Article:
The banking book includes all advances, deposits and borrowings, which usually arise from commercial and retail banking operations.

All assets and liabilities in banking book have following characteristics:

a. They are normally held until maturity

b. Accrual system of accounting is applied


Since all assets and liabilities in the banking book are held until maturity, maturity mismatch between assets and liabilities result in excess or shortage of liquidity. This is commonly known as ‘Liquidity Risk’. In addition, interest rate changes take place during the period, such assets and liabilities are held in the banking book.

Therefore interest rates on assets as well as liabilities change on their maturity. This affects net interest margin, i.e., interest received net of interest paid. This is called ‘Interest Rate Risk’. Further, the asset side of the banking book generates credit risk arising from defaults in payments of principal and/or interest by the borrowers.

This is called ‘Default Risk’ or ‘Credit Risk’. Since banking book is not open to market, it is not exposed to market risk. In addition to all these risks, exposures under banking book suffer from what is termed as ‘Operational Risk’. These arise due to human failures of omission or commission, deficiencies in information system and system failure, inadequacy or non-adherence to internal processes, external events etc.

The banking book is mainly exposed to liquidity risk, interest rate risk, default or credit risk and operational risks.



All assets and liabilities in the banking book are normally held until maturity and accrual system of accounting is applied on them. The banking book is mainly exposed to liquidity risk, interest rate risk, default or credit risk and operational risk.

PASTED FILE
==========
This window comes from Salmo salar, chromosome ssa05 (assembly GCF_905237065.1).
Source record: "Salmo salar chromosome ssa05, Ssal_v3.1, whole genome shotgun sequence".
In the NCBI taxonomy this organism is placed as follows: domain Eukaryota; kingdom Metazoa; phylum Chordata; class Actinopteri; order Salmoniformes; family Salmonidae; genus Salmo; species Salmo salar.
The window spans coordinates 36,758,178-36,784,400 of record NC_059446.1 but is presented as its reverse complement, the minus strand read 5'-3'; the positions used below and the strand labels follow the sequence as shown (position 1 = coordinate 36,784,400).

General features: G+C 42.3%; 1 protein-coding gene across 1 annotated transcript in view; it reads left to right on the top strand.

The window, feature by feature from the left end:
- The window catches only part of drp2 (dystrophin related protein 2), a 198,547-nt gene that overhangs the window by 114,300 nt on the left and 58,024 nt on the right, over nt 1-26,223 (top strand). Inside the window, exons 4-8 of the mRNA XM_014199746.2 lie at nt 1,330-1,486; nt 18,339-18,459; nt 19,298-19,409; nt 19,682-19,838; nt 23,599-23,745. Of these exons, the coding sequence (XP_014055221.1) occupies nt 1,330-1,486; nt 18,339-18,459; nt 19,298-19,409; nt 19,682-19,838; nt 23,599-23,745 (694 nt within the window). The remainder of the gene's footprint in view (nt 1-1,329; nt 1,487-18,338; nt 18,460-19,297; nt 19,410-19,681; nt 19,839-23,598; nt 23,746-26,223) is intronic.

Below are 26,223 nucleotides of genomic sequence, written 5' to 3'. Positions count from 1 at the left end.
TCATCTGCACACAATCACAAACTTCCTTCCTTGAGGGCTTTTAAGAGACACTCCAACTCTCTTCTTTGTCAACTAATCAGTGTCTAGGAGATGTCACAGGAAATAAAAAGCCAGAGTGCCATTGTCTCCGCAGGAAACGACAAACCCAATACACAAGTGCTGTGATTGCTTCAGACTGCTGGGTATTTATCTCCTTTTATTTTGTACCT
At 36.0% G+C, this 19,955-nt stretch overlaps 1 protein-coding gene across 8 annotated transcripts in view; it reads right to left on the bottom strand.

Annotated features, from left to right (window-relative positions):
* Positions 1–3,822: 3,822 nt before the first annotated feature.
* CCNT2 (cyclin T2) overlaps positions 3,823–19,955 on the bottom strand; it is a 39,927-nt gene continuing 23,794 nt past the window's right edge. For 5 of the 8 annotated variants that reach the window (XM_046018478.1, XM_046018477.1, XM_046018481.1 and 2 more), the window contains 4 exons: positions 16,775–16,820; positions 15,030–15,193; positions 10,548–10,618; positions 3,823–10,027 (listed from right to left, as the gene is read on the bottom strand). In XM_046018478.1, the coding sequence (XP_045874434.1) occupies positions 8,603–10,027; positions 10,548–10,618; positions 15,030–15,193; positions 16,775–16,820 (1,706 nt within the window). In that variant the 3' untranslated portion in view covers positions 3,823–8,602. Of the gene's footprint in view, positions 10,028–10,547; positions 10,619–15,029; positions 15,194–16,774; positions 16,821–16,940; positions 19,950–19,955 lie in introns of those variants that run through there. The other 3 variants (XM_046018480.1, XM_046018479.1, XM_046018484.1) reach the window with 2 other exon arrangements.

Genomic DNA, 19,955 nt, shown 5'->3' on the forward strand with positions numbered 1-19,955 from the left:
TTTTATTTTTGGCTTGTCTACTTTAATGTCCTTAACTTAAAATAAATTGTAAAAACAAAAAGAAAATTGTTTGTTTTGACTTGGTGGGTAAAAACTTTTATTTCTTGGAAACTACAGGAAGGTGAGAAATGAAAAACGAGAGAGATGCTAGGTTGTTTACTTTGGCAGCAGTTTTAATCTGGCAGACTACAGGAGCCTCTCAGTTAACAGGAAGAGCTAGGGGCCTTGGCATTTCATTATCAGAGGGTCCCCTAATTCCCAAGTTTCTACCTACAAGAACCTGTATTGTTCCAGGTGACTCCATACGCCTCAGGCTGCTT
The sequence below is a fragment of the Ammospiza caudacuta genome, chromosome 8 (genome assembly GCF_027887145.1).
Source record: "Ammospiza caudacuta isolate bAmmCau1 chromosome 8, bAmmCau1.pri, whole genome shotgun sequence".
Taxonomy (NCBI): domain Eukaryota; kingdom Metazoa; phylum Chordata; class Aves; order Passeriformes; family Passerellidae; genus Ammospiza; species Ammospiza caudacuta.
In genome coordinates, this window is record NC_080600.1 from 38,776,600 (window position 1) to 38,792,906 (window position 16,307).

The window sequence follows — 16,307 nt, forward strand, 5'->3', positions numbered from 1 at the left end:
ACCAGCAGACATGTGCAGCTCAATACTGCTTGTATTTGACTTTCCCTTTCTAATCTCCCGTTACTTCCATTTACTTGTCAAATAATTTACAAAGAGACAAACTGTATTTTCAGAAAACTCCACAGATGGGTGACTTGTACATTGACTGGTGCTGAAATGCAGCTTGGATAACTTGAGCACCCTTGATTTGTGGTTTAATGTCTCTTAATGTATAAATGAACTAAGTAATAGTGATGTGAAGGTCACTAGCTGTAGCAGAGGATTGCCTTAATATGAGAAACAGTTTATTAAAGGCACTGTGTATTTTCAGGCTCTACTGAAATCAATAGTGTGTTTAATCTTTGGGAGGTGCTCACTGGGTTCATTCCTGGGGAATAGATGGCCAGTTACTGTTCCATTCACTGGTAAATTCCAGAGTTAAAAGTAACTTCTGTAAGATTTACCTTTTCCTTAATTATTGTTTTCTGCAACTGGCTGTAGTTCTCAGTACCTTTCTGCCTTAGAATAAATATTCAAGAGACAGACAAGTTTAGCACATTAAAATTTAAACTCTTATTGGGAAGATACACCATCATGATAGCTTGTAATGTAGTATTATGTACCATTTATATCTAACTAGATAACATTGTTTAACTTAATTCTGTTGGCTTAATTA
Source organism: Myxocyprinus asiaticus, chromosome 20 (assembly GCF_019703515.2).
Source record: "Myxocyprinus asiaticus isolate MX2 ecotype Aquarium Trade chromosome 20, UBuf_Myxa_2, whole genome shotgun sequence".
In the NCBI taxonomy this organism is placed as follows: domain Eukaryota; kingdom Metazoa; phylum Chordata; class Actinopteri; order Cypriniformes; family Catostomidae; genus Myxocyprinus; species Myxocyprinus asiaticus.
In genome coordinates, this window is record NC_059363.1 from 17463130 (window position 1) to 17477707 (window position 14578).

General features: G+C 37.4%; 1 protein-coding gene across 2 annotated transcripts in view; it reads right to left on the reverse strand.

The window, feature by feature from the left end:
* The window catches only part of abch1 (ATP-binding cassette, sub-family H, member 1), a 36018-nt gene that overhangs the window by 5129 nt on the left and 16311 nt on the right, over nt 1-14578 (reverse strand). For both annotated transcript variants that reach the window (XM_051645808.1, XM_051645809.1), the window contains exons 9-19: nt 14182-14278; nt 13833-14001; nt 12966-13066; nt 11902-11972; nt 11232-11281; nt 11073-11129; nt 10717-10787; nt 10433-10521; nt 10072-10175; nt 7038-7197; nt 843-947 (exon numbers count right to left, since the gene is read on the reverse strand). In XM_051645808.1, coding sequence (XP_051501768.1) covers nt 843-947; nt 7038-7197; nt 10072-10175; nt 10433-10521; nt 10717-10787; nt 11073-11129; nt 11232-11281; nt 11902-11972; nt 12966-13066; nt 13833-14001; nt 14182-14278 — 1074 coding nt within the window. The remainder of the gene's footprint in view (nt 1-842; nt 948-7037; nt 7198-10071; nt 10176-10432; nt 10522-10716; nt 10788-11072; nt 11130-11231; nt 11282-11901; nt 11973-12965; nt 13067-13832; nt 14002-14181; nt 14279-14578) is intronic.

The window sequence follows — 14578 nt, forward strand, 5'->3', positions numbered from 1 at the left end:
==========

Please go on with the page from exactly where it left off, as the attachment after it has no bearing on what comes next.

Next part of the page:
ii. The Trading Book:

The trading book includes all the assets that are marketable, i.e., they can be traded in the market.

Contrary to the characteristics of assets and liabilities held in banking book, trading book assets have following characteristics:


1. They are normally not held until maturity and positions are liquidated in the market after holding it for a period

2. Mark-to-Market system is followed and the difference between market price and book value is taken to profit and loss account.

Trading book mostly comprises of fixed income securities, equities, foreign exchange holdings, commodities, etc., held by the bank on its own account. Derivatives that are held for trading in the market or over the counter (OTC) and for hedging exposures under trading book would also form a part of trading book.

Trading book is subject to adverse movement in market prices until they are liquidated. This is termed as ‘Market Risk’. Trading book may have market overseas as well if it is so permitted by laws of the land. This adds to the demand and hence adds to the market liquidity. Instrument having lower demand have lower trading volume and are exposed to liquidation risk where trading may trigger off adverse price movement.